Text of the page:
On Friday, January 17th, President Obama signed into law an appropriations bill that will fund the federal government through September 30, 2014. There was some good news and some less good news for the housing counseling community. Here is a breakdown:
Good News: We have a budget!
The fact that Democrats and Republicans even agreed on a budget, as opposed to funding the federal government through a series of continuing budget resolutions, is very good news. As we all know too well, short-term, stop-gap funding measures make it extremely difficult for agencies that rely on federal funding to plan appropriately. Now, at least, agencies will be able to plan for the remainder of FY 2014.
Another encouraging sign here is that the agreement that was brokered by Rep. Paul Ryan (on behalf of House Republicans) and Sen. Patty Murray (on behalf of Senate Democrats) included an agreement on an overall spending level for FY 2015. As you may recall, the impasse with the FY 2014 budget was that House Republicans and Senate Democrats were more than $100 billion apart on their overall spending number. Now that the two sides are on the same page on that number, it will be much less of a challenge for them to reach an agreement on how to allocate those dollars between programs. In short, there is a much better chance of an on-time budget for FY 2015 than there has been in years.
Good News: $45 Million for HUD Housing Counseling Assistance
While not great news (we had pushed for $55 million), the allocation of $45 million for HUD Housing Counseling Assistance is a slight increase over FY 2013 (when the $45 million allocation was reduced to around $42 million as a result of the across-the-board sequestration cuts).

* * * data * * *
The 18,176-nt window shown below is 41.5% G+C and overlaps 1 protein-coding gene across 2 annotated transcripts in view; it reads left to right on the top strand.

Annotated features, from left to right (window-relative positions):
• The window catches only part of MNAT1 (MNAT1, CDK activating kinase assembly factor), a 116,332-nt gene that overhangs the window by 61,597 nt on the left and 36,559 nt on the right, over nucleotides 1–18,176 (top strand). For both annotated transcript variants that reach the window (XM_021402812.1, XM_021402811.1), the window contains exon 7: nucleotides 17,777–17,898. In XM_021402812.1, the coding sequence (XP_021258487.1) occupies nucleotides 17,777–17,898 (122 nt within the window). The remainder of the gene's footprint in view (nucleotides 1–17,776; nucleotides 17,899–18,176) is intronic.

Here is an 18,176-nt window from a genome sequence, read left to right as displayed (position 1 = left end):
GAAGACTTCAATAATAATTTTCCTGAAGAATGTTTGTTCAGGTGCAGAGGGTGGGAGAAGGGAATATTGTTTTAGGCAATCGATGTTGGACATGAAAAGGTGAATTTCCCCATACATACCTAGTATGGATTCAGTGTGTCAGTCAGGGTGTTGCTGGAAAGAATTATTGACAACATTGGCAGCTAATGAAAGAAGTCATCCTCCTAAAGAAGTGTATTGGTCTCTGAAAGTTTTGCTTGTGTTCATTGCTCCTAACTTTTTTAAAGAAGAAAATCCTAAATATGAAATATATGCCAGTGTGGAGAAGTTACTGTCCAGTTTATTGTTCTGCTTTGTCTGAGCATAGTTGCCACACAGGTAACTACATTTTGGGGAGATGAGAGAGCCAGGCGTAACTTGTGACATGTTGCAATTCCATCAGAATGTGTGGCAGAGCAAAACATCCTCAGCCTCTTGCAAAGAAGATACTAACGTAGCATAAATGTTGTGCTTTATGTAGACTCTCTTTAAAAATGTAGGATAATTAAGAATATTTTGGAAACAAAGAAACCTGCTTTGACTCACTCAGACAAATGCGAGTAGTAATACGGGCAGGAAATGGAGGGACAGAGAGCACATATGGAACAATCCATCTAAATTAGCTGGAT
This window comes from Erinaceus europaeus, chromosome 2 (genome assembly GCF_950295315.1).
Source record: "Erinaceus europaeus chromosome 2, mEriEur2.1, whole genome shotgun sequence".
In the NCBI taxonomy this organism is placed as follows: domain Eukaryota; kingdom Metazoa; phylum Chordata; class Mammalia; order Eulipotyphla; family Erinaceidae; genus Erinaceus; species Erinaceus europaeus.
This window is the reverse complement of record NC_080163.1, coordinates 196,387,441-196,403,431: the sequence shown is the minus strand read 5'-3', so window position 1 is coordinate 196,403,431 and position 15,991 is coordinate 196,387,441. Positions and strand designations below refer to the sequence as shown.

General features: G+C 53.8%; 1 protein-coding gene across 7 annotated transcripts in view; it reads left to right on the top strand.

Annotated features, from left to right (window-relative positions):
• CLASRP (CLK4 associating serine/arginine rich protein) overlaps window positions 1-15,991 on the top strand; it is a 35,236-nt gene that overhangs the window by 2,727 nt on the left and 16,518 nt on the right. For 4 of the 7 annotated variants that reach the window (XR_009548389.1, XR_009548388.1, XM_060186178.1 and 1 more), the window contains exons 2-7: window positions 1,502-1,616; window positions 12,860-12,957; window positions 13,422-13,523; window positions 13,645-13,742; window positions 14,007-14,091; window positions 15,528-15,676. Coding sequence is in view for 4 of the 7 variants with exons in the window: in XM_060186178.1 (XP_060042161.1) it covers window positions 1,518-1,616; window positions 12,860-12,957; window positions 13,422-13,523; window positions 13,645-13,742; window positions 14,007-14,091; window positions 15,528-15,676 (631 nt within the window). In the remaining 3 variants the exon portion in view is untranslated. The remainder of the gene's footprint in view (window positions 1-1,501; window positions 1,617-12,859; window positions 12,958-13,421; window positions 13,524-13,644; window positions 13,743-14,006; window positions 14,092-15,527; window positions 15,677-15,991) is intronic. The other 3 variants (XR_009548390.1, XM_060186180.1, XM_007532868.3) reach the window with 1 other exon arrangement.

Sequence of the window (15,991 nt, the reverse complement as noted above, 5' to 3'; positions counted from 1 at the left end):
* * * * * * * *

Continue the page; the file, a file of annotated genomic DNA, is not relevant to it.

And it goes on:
Less Good News: $67.5 Million for the National Foreclosure Mitigation Counseling (NFMC) Program
The $67.5 million that was allocated for the NFMC Program is a reduction of about $9.5 million, or 12 percent, from FY 2013 ($80 million pre-sequestration cut, about $77 million post-sequestration cut).
While any cut to a program that is so important to struggling homeowners and the housing counseling agencies who serve them is clearly not good news, there is something of a silver lining here: NFMC has always been intended to be a short-term program and we know it will eventually be wound down. Going forward, we as an industry will need to wrestle with how to replace NFMC with a more sustainable funding source, and we will continue to fight for NFMC funding, but for now, better a cut to NFMC than to HUD Housing Counseling Assistance.
We start again at the beginning! It’s hard to believe, but it’s already time to start working on securing funding for housing counseling in the FY 2015 federal budget. (In fact, we already submitted a letter to President Obama and the Office of Management and Budget asking them to include funding for housing counseling in their FY 2015 budget, which many of you signed.) We’ll certainly be calling on you to help with calls, visits, and emails, so stay tuned!